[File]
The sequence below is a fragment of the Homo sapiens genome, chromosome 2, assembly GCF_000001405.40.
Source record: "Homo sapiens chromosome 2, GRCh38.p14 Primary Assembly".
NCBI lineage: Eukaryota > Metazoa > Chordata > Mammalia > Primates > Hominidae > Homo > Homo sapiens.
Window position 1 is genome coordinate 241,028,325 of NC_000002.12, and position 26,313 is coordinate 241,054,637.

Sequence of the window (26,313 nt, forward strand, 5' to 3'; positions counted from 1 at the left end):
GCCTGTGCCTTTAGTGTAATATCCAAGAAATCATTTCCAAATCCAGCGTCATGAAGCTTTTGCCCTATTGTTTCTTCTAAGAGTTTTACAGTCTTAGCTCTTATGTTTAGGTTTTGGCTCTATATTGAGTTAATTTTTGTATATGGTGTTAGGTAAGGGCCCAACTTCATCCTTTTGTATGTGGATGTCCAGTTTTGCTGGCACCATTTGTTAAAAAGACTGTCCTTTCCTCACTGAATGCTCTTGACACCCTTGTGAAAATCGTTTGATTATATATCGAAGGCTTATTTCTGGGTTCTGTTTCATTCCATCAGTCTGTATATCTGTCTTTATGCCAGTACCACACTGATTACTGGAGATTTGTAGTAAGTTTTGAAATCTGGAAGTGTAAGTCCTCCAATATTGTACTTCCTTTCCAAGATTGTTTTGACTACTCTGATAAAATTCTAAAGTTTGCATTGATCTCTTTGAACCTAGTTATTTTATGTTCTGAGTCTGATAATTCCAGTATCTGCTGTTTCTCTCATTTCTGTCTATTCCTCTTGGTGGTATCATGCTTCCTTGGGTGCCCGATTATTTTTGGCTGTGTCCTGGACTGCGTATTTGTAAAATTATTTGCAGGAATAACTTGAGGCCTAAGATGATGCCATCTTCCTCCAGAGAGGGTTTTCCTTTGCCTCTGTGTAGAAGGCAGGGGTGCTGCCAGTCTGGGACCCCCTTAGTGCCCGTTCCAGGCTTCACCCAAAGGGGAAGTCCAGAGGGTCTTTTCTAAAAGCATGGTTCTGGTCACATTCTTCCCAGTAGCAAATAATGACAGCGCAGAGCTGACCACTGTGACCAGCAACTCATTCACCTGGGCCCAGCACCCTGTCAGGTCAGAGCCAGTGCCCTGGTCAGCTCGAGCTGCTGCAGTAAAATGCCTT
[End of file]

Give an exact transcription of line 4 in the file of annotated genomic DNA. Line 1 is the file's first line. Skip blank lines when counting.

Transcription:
Window position 1 is genome coordinate 241,028,325 of NC_000002.12, and position 26,313 is coordinate 241,054,637.